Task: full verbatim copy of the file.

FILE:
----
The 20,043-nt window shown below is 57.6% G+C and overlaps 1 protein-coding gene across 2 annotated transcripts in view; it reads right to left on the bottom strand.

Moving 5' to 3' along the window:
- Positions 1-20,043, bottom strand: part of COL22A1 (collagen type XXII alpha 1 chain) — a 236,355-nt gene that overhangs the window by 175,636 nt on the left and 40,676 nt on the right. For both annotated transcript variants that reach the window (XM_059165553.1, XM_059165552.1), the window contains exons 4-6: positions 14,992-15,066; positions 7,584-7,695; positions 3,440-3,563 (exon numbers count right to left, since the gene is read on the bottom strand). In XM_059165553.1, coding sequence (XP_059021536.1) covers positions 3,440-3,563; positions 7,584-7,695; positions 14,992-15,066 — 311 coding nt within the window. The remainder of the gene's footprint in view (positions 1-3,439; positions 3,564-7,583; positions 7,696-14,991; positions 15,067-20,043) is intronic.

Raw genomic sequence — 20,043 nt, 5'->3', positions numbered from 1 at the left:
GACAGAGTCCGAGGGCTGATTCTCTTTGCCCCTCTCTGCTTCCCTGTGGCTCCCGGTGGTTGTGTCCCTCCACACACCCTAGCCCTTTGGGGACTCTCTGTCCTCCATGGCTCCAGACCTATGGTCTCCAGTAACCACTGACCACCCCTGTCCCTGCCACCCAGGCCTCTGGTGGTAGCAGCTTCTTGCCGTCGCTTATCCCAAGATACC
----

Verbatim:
The 20,043-nt window shown below is 57.6% G+C and overlaps 1 protein-coding gene across 2 annotated transcripts in view; it reads right to left on the bottom strand.

Moving 5' to 3' along the window:
- Positions 1-20,043, bottom strand: part of COL22A1 (collagen type XXII alpha 1 chain) — a 236,355-nt gene that overhangs the window by 175,636 nt on the left and 40,676 nt on the right. For both annotated transcript variants that reach the window (XM_059165553.1, XM_059165552.1), the window contains exons 4-6: positions 14,992-15,066; positions 7,584-7,695; positions 3,440-3,563 (exon numbers count right to left, since the gene is read on the bottom strand). In XM_059165553.1, coding sequence (XP_059021536.1) covers positions 3,440-3,563; positions 7,584-7,695; positions 14,992-15,066 — 311 coding nt within the window. The remainder of the gene's footprint in view (positions 1-3,439; positions 3,564-7,583; positions 7,696-14,991; positions 15,067-20,043) is intronic.

Raw genomic sequence — 20,043 nt, 5'->3', positions numbered from 1 at the left:
GACAGAGTCCGAGGGCTGATTCTCTTTGCCCCTCTCTGCTTCCCTGTGGCTCCCGGTGGTTGTGTCCCTCCACACACCCTAGCCCTTTGGGGACTCTCTGTCCTCCATGGCTCCAGACCTATGGTCTCCAGTAACCACTGACCACCCCTGTCCCTGCCACCCAGGCCTCTGGTGGTAGCAGCTTCTTGCCGTCGCTTATCCCAAGATACC